Take one of the biggest cliches in horror, an Oscar award winning actor, and a pie and you’ve got a polarizing, conversational think-piece film.
A Ghost Story is much more than the name suggests. Riding high off its Sundance success, David Lowery’s low budget film about a man who dies and haunts the house he resided in isn’t the typical run-of-the-mill kind of horror viewers are use to. More of an existential horror, which can be the scariest of all, Lowery taps into intimacy, grief, time, and letting go. The subject of the film is played by Casey Affleck who is in a relationship with Rooney Mara. C and M as their names are respectively, however that isn’t revealed until the end credits. From the beginning there are few words between them but the emotional intimacy they share is felt, even so that it becomes uncomfortable to watch because it feels like intrusion. Within minutes of the film C is dead. Although his death doesn’t come as a surprise. The camera pans out from the direct view of the house at sunrise to a horrific car accident where C is slumped over the steering wheel. The horizon, birds chirping and the little boy quietly looking at the remnants of the accident creates a tragic yet beautifully painted scene.
What seems so cliche is also expressive, a white sheeted ghost similar to an emoji, but not nearly as cartoonish, still conveys emotion but it’s through absolutely nothing. What lingers are the cut out eye holes on his face; two dark circles that allow the viewer to stare into a dark abyss of what was a person. What we are left with is a spirit that seems to be stuck in a purgatorial state of time. The fact that you don’t see Casey’s eyes is what makes it chilling because it gives the impression that it could be anyone underneath the sheet. Even you. Which is why, although the ghost conveys emotion with nothing, it is the viewer that gives him the emotional qualities by allowing yourself to be placed in his predicament.
The minimal long drawn out scenes and aerial shots create an ethereal presence throughout the film. This can be felt when C is returning home after he has died. The sun, a central character, appears at its highest, beaming down on the empty field he is walking through. While the tail end of his sheet trails behind like a train on a gown. It is home that the viewer witnesses the most polarizing scene in the film: Rooney Mara on the floor eating a whole pie; a failed attempt at eating away her grief. The sunlight intruding through on her leg and the wall near her while the world outside carries on. She works through her grief while eating, all the while the sounds of the knife and fork grow aggressive as her sniffling becomes louder. The silence and the eating is an uncomfortable look at grief, showing a few of its stages. The never ending feel of this scene, which lasts about 5 minutes, makes the audience endure her pain with her. While C, the deceased lover, stands in unperceived existence watching her but unable to help.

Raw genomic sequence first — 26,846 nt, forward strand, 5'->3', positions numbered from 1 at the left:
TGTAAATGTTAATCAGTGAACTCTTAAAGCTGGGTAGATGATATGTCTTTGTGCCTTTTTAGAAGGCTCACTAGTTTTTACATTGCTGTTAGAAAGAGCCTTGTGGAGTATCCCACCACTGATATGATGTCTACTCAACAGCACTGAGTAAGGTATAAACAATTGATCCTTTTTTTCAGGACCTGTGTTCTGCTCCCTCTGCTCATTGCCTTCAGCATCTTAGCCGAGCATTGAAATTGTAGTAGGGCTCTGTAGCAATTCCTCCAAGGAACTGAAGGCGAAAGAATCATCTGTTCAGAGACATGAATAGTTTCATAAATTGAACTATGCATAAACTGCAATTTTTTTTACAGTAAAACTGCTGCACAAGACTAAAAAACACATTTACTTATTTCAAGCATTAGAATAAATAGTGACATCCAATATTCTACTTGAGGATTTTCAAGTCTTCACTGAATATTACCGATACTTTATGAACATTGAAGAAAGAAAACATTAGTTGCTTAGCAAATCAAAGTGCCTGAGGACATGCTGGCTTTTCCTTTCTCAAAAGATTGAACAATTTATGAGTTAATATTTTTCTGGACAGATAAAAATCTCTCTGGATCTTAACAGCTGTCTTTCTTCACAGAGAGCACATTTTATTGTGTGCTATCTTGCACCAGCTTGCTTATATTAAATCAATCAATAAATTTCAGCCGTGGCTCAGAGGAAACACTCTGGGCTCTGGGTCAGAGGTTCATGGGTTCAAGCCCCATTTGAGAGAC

A Ghost Story is a different take on a haunting, opting to take attention away from the living and focus the feelings and emotions on the dead. C is stuck, unable to let go of his life; while his love eventually moves on with hers. As the normalcy of life continues on, time appears to shift very fast, he sits as an invisible bystander. New tenants occupy the home making him angrier and angrier; causing a ghostly tantrum that scares the Spanish speaking family. Tenants move out, and the house is eventually demolished. Everything keeps moving; time, people, changes are occurring but he’s still there.
I can honestly say, I’ve never felt sorry for a ghost the way I did in this film. It’s sad to know he died prematurely and the changes his love had to make to move on. But what’s gut wrenching is seeing him left behind and to know that he is the reason why he’s not moving on. Clues in the film lead us to understand that even in life, he didn’t want to move on. Why can’t he let go? Better yet, why can’t any of us let go of things or people? Such realism in the sheet covered soul lurking around as it relates to each of us. There is truly something to be said about the magnitude of a film with very little words but still has the power to grab a hold of you without letting go. A Ghost Story is emotional, meditative, thought provoking, and infinite. It will haunt you long after the film is over.